be defined as the arithmetic mean of the density at the pump discharge nozzle and the

The system head can be established in a similar manner, taking into account the head losses (H L ):

manner, taking into account the head losses ( H L ): The term geodetic head (H

The term geodetic head (H geo ) is sometimes used to designate the system head. It refers to the difference in elevation, or height, between the system's outlet cross-section (A a ) and the system's inlet cross-section (A e ):

a ) and the system's inlet cross-section (A e ): Under steady-state conditions (rotational speed (n)

Under steady-state conditions (rotational speed (n) = constant), the pump head is equal to the system head.

(n) = constant), the pump head is equal to the system head. The unit of head

The unit of head is metres (m). The following expressions are also used in conjunction with the term head.

Heads and their significance

Head at BEP (H opt ): pump head at the best efficiency point

Nominal head (H N ): pump head for which the pump has been designed

Upper head limit (H max ): max. permissible head at which the pump can be continuously operated without suffering damage

Lower head limit (H min ): min. permissible head at which the pump can be operated without suffering damage

Shut-off head (H 0 ): head for a flow rate Q = 0 m 3 /s

Peak head (Hpeak): head at apex (relative maximum) of an unstable H/Q curve, see Fig. 4 Characteristic curve

Static head (H A,0 or H stat ): the portion of the system head (see System characteristic curve and Characteristic curve) which is independent of the flow rate (Q)

magnitudes relating to the system head Hsys Fig. 2 Head: Illustration of the Fitting Fittings
magnitudes relating to the system head Hsys Fig. 2 Head: Illustration of the Fitting Fittings

magnitudes relating to the system head Hsys

Fig. 2 Head: Illustration of the

Fitting

Fittings in a centrifugal pump system comprise all piping components which function to change the piping's direction, to install piping branches, and/or to provide a transition between different pipe cross-sections.

Fittings should be shaped to offer the least possible resistance to flow in order to minimise pressure losses (see system head); where this involves increased manufacturing costs, these should be weighed against the corresponding gains in economic efficiency.

Common fittings:

Pipe bends

Pipe bends should have a radius of curvature of R > 2 2· D + 100 +100 mm (D = pipe diameter) particularly if they are fitted immediately upstream of pump suction nozzles. Pipe bends fabricated from cylindrical segments welded together should consist of at least six segments for a 90° bend. See Fig. 1 Fitting

Y-branch Fig. 1 Fitting: 90° pipe bend • Y-branches' fluid dynamic characteristics make them preferable

Y-branch

Fig. 1 Fitting: 90° pipe bend

Y-branches' fluid dynamic characteristics make them preferable to tees. See Fig. 2 Fitting

make them preferable to tees. See Fig. 2 Fitting Diffusor Fig. 2 Fitting: Y-branch • Its

Diffusor

Fig. 2 Fitting: Y-branch

Its face-to-face length (L) should be approximately L = 5 · (D 2 – D 1 )

(D = pipe diameter) when used as a diffuser in flow direction. Diffuser outlets (e.g. in the case of low-lift pumping stations and pumps for use in low-lift pumping stations should be sized such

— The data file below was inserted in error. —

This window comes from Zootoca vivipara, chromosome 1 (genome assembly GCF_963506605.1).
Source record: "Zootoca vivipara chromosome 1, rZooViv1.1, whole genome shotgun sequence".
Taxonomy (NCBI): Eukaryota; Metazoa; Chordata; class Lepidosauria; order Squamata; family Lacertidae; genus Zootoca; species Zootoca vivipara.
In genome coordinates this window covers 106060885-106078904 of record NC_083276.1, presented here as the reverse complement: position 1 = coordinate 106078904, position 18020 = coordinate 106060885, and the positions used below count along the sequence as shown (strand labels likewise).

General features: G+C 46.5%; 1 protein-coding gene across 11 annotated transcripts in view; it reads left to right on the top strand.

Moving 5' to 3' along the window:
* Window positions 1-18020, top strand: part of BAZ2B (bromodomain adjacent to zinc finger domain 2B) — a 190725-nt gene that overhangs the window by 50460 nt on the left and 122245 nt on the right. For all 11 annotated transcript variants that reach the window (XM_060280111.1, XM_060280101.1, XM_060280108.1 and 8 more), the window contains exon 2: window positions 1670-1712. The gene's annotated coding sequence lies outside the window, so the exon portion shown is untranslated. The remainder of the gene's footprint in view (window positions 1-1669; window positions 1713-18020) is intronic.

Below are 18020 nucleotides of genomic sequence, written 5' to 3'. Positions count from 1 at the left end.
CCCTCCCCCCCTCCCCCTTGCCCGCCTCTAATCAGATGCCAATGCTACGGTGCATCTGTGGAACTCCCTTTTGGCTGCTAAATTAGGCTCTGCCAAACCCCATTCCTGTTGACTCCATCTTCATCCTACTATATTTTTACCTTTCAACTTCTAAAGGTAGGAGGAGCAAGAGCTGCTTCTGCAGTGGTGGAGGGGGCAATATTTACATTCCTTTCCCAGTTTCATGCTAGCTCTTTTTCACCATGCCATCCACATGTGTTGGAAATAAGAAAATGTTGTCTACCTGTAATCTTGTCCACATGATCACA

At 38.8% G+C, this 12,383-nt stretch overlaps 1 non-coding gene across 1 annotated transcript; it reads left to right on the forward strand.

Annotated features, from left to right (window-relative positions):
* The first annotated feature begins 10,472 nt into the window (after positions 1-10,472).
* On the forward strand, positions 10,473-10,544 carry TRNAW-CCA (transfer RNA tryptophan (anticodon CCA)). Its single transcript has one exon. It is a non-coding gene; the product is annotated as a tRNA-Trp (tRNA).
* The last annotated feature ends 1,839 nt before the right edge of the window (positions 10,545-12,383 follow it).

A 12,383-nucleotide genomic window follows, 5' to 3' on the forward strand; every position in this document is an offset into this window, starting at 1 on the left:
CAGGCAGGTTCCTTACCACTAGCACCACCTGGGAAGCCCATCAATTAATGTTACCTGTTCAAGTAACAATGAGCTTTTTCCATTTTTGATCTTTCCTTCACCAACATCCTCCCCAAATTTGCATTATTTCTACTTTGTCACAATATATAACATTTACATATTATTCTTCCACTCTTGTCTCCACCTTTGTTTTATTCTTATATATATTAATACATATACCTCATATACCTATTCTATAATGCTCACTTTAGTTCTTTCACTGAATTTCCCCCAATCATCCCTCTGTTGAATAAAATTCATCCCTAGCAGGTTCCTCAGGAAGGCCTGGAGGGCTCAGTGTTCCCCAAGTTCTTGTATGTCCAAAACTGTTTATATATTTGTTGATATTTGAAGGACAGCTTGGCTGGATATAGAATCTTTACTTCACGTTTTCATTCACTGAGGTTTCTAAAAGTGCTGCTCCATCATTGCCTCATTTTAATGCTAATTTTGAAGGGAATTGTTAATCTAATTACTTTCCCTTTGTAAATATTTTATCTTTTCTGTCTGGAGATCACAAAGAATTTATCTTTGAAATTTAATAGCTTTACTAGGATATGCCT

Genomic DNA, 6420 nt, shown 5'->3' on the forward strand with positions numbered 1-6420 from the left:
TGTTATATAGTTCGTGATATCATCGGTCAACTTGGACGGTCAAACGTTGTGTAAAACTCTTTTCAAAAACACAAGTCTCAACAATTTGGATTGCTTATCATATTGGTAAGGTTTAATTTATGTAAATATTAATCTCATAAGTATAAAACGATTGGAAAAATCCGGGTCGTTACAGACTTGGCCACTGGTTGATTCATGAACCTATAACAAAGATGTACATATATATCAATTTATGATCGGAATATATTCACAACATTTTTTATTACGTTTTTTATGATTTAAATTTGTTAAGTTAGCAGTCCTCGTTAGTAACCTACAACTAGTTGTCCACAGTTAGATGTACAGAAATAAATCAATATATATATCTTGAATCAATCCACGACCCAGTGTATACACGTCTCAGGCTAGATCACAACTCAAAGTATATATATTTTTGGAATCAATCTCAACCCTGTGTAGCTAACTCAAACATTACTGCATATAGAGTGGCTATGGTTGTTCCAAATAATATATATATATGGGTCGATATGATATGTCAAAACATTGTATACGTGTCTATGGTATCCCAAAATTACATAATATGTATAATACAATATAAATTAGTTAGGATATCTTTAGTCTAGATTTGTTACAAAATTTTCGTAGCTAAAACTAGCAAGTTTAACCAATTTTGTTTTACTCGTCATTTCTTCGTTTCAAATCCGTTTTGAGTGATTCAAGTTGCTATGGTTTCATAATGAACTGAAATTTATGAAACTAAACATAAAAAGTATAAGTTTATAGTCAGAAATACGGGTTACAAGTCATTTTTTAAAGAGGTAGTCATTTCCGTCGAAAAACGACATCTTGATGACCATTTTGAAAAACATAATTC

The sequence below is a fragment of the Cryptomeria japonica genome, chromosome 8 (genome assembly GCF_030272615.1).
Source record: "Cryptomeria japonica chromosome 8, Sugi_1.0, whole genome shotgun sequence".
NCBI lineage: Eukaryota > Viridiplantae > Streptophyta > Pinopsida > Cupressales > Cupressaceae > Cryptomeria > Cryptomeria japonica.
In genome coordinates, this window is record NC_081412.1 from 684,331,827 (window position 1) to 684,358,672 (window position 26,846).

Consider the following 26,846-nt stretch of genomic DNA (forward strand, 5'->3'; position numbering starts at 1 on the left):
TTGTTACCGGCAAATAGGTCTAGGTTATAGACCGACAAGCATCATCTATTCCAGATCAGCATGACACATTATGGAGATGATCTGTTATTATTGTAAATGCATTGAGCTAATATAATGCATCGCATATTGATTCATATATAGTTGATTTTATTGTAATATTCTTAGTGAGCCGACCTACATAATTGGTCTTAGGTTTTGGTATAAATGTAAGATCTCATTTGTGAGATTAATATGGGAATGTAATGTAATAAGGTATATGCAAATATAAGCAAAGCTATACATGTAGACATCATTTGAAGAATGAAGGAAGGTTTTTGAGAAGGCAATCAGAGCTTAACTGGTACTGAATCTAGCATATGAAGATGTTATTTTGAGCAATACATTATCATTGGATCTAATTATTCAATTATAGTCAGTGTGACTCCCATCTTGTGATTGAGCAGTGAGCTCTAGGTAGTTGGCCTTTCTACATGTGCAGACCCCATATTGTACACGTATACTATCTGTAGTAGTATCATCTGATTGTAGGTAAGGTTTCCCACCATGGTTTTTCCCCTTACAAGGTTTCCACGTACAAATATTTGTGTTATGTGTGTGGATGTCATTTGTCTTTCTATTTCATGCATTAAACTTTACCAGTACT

that the discharge velocity (v) (see Flow velocity) is 1.0 to 1.5 SPdL m See Fig. 3 Fitting

s SPdL.

Nozzle-shaped reducer

In contrast to a diffuser, the face-to-face length of a fitting used as a reducer can be much shorter. A nozzle-shaped reducer features favourable flow characteristics. See Fig. 4 Fitting

favourable flow characteristics. See Fig. 4 Fitting reducer Reducer for avoiding air pockets Fig. 4 Fitting:

reducer

Reducer for avoiding air pockets

Fig. 4 Fitting: Nozzle-shaped

Eccentric reducers should be installed in horizontal suction lines to avoid the formation of air pockets (see Formation of air pockets). See Fig. 5 Fitting

of air pockets (see Formation of air pockets ) . See Fig. 5 Fitting avoiding air

avoiding air pockets

Fig. 5 Fitting: Reducer for

Branch fitting for avoiding air pockets

Eccentric branch fittings should be installed in horizontal suction lines to avoid the formation of air pockets. See Fig. 6 Fitting

For further fittings see bellmouth, intake chamber and intake elbow (see Inlet conditions).

Bellmouth

A bellmouth, also called a suction bellmouth in connection with centrifugal pumps, is a nozzle-

shaped inlet casing component (see Fitting), often employed with vertical tubular casing pumps. The flow acceleration resultant of the bellmouth's shape minimises irregularities in the velocity distribution. Even velocity distribution ensures a uniform approach flow (see Inlet conditions); this is especially important for high specific speed pumps (see Specific speed).

In the case of vortex flow at the inlet, a flow straightener should be fitted to provide a degree of

flow straightening. See Fig. 1 Bellmouth

a degree of flow straightening. See Fig. 1 Bellmouth Fig. 1 Bellmouth: High specific speed pump

Fig. 1 Bellmouth: High

specific speed pump with bellmouth and flow straightener

If pre-swirl control has been provided downstream, there is no need to fit a flow straightener in

the bellmouth. See Fig. 2 Bellmouth

Fig. 2 Bellmouth: High specific speed pump with bellmouth and pre-swirl control Intake chamber The

Fig. 2 Bellmouth: High

specific speed pump with bellmouth and pre-swirl control

Intake chamber